Tuesday, April 1, 2014

Review: Noah

Are you not soaking wet!?!?

Noah is the latest effort from accomplished filmmaker Darren Aronofsky, director of Pi, Requiem for a Dream, The Fountain, The Wrestler and most-recently Black Swan. Roughly based on the biblical story of Noah's Ark, Aronofsky finds himself stepping a bit out of his comfort zone in directing his first film with a budget over 35 million dollars. I have been a fan of Aronofsky's work for the most part (I did not enjoy Black Swan that much though) and was intrigued about seeing his take on a classic story. Thankfully, it turns out that Aronofsky knows just what to do with a large increase in budget ($115 million for this film) and delivers the best film thus far of 2014.

The plot of this movie is pretty well known if you've ever read the bible or been to Sunday School. The creator (never referred to as "God" in this movie) believes that the human race has been corrupted and vows to cleanse the Earth of every man and woman via a torrential storm that causes a global flood. Noah, played by Russell Crowe, (a descendent of Seth, an outcast brother of Cain and Abel) consults his grandfather Methuselah (portrayed by the go-to old guy of the moment, Anthony Hopkins) who helps him communicate with the creator through visions to determine that the flood is going to happen. Noah believes that the creator wants him to build an ark and house animals from all species as well as his family which includes his wife (Aronofsky favorite, Jennifer Connelly), his two sons and his son's girlfriend Ila (Emma Watson). An angry villager (the deliciously evil Ray Winstone) attempts to thwart Noah's master plan and leads to the tense penultimate sequence where Noah ends up in both a physical battle with his adversaries and a philosophical battle over whether to personally carry out the creator's wishes and end the human race by his own two hands.

After a weak turn in Les Miserables, it's safe to say that Russell Crowe is officially back after his physical and commanding performance as the title character in this film. He commands the screen in every scene he's in and seems to channel Maximus from Gladiator at times. His performance is boosted by the two incredibly emotional turns from Connelly and Watson who end up reacting organically and emotionally devastatingly to the choice that Noah has before him at the end of the film. Watson in particular makes you totally forget that she played Hermione in Harry Potter for a decade. She proves that she is an up and coming star in the making in Hollywood. The challenging story that Aronofsky is tackling here would be a much more difficult task if not for the quality of acting that comes off on-screen. Every actor seems to be all-in with a real commitment to their roles and to further the story.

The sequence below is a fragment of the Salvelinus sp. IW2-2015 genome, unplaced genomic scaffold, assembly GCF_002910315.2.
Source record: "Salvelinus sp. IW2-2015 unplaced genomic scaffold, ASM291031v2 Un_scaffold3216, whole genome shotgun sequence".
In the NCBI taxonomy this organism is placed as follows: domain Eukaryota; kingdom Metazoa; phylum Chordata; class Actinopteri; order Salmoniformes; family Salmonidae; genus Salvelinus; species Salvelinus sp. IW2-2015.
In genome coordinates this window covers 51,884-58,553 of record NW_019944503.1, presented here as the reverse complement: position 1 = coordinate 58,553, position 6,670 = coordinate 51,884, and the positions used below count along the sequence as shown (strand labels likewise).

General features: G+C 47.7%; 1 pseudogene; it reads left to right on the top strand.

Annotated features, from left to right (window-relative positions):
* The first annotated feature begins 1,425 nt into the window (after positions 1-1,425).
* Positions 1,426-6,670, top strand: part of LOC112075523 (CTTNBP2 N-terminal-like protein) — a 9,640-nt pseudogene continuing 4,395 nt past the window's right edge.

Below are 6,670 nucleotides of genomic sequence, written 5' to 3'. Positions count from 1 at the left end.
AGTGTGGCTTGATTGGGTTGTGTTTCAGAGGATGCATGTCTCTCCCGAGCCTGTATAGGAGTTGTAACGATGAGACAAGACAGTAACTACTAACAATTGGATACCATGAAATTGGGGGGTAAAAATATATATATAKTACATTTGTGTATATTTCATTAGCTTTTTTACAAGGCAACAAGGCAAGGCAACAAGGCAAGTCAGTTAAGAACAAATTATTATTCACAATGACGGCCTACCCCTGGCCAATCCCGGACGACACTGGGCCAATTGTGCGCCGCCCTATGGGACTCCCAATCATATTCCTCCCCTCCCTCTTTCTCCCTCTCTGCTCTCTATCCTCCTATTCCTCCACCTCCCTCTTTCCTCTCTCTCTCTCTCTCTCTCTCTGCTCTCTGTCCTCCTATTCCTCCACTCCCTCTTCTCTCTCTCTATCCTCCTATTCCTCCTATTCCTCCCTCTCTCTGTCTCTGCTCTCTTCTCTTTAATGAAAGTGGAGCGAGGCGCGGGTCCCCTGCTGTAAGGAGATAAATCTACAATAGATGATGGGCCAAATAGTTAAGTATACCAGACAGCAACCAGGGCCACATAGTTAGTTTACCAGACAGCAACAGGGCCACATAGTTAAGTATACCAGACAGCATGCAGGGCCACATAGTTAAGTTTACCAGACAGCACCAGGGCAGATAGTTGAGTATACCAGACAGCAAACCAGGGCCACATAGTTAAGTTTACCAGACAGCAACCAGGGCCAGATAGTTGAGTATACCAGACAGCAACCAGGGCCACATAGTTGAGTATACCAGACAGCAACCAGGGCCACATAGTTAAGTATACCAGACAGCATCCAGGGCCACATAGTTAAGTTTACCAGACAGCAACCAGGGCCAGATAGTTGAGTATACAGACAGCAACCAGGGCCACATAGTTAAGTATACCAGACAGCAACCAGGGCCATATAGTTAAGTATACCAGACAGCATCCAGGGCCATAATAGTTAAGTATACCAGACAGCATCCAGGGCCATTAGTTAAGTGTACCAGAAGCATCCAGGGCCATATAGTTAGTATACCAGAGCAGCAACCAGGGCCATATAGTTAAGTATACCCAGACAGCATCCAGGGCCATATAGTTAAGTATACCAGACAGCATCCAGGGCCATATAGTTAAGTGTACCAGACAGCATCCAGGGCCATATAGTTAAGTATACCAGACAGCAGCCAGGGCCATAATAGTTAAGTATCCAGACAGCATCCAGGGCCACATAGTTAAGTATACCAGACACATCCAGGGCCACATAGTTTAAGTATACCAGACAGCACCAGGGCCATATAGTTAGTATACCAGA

The hefty budget of this film allows for some excellent special effects. The giant rock people known as The Watchers (angels fallen from heaven) which are introduced at the start of the film end up playing a key role in helping Noah complete his task. At first the multi-armed Watchers seemed to be a bit out of place in this biblical tale. It took some time to get used to but the creatures are integral to the plot and I really applaud Aronofsky's willingness to take some creative license with this well-known story. The flood and ark scenes are extremely powerful and take on an even more grandiose presence thanks to the excellent driving original score composed by Aronofsky's right-hand composer Clint Mansell.

Noah is truly a hollywood epic film and in the expert hands of a director who is at the top of his game it makes for a very exciting and entertaining movie. Aronofsky is a master at extracting premium performances from his actors (Natalie Portman winning Best Actress for Black Swan as an example), and he succeeds completely in this film. Bravo acting across the board help supplement some impressive visuals and make Noah the second must-see film of 2014. Please go see this movie in the theater as the sound and vision of Aronofsky is tailor made for the large-screen format. A near-perfect 4.5 JRs for Noah, Darren Aronofsky's crown jewel in an accomplished career of directing.